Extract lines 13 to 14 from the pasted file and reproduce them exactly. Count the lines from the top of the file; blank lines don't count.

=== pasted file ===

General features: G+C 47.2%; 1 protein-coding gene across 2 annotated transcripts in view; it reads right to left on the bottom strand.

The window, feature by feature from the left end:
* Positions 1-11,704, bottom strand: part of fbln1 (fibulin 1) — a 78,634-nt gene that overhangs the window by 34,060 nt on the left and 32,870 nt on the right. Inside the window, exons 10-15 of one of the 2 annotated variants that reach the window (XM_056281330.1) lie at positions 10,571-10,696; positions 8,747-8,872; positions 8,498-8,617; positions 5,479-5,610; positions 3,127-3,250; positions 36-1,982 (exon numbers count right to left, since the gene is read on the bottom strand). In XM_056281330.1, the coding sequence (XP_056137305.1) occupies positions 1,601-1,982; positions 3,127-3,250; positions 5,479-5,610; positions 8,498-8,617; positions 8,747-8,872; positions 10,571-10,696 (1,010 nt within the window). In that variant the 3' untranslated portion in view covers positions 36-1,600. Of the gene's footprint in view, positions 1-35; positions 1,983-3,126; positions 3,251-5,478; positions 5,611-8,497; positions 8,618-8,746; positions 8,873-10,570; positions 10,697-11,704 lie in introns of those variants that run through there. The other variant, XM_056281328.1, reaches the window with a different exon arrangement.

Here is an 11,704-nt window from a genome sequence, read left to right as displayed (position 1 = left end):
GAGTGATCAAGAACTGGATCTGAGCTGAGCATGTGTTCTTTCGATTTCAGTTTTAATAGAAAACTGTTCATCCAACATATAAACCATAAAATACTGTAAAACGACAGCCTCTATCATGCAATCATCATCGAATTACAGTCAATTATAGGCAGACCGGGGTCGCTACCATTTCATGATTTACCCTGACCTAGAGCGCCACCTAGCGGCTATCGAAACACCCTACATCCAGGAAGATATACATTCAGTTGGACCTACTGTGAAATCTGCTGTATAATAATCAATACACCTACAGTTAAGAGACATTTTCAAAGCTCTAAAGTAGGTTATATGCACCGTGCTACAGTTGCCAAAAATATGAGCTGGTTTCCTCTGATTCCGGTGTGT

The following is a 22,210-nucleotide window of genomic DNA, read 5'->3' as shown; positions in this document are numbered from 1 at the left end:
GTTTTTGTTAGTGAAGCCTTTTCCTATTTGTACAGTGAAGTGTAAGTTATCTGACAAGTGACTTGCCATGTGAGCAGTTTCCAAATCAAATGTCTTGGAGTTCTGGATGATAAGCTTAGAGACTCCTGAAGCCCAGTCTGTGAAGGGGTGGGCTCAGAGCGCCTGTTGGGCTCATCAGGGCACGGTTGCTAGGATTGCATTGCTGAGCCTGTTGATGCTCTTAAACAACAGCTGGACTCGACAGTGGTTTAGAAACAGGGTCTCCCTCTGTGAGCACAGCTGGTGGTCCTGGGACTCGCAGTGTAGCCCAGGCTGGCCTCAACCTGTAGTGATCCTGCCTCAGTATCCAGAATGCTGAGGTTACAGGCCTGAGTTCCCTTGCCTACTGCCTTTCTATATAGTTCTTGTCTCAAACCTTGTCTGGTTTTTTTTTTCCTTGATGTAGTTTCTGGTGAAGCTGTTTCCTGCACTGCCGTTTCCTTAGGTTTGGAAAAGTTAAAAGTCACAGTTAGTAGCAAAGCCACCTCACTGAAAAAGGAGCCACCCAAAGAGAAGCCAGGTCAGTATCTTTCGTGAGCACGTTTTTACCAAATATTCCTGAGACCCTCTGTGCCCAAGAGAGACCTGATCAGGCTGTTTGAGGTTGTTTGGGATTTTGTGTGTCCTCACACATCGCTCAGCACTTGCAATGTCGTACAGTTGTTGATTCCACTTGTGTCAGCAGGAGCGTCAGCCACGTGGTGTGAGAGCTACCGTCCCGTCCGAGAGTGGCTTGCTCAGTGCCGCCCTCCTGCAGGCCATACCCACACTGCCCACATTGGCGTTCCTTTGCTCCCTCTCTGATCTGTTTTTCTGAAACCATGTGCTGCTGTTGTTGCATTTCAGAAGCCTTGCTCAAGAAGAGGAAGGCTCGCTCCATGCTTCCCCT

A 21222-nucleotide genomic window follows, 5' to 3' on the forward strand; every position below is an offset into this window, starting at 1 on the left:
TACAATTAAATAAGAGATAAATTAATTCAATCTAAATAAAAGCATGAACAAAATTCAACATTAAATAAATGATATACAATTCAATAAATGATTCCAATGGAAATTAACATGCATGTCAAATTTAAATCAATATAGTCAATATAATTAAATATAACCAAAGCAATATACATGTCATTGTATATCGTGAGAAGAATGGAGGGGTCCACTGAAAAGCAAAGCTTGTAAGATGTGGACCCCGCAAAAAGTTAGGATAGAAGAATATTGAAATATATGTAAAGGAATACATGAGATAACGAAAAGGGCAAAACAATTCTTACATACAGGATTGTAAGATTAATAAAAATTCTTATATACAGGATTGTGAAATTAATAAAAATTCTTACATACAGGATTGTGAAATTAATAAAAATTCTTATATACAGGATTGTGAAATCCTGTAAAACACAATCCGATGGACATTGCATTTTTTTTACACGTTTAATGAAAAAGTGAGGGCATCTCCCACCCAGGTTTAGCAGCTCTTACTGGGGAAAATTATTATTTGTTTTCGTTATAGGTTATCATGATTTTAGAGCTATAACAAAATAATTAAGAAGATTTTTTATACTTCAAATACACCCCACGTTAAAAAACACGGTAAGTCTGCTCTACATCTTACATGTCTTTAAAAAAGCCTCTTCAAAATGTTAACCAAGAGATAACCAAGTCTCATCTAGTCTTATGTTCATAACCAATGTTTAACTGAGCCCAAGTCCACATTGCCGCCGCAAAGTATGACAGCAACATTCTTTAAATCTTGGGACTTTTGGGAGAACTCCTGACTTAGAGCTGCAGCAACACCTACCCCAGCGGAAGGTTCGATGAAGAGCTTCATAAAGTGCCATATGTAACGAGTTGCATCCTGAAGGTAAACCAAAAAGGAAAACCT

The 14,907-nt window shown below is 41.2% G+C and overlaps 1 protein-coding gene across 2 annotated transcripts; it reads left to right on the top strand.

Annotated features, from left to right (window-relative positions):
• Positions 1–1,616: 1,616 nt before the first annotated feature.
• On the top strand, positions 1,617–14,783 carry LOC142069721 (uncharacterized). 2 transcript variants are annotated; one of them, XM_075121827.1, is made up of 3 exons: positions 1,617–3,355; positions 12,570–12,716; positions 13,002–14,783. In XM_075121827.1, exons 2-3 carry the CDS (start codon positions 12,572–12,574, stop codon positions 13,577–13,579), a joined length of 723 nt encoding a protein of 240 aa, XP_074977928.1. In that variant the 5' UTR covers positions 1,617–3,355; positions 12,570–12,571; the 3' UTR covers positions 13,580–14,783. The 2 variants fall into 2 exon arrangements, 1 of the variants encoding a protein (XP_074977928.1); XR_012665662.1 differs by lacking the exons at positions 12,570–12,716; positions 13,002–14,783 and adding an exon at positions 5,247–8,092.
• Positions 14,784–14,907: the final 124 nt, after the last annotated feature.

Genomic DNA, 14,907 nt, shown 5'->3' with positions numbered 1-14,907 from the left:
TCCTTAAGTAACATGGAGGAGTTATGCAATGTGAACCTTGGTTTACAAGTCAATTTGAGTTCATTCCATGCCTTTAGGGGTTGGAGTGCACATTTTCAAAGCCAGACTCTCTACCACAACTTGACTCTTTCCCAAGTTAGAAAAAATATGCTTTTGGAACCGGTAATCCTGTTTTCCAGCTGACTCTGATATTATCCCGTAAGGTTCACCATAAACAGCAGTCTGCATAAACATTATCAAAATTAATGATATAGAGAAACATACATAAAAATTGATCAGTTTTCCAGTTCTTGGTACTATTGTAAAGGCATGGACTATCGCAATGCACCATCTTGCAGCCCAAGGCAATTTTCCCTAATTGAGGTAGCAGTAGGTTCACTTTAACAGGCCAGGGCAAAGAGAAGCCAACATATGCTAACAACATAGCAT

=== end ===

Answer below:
• On the top strand, positions 1,617–14,783 carry LOC142069721 (uncharacterized). 2 transcript variants are annotated; one of them, XM_075121827.1, is made up of 3 exons: positions 1,617–3,355; positions 12,570–12,716; positions 13,002–14,783. In XM_075121827.1, exons 2-3 carry the CDS (start codon positions 12,572–12,574, stop codon positions 13,577–13,579), a joined length of 723 nt encoding a protein of 240 aa, XP_074977928.1. In that variant the 5' UTR covers positions 1,617–3,355; positions 12,570–12,571; the 3' UTR covers positions 13,580–14,783. The 2 variants fall into 2 exon arrangements, 1 of the variants encoding a protein (XP_074977928.1); XR_012665662.1 differs by lacking the exons at positions 12,570–12,716; positions 13,002–14,783 and adding an exon at positions 5,247–8,092.
• Positions 14,784–14,907: the final 124 nt, after the last annotated feature.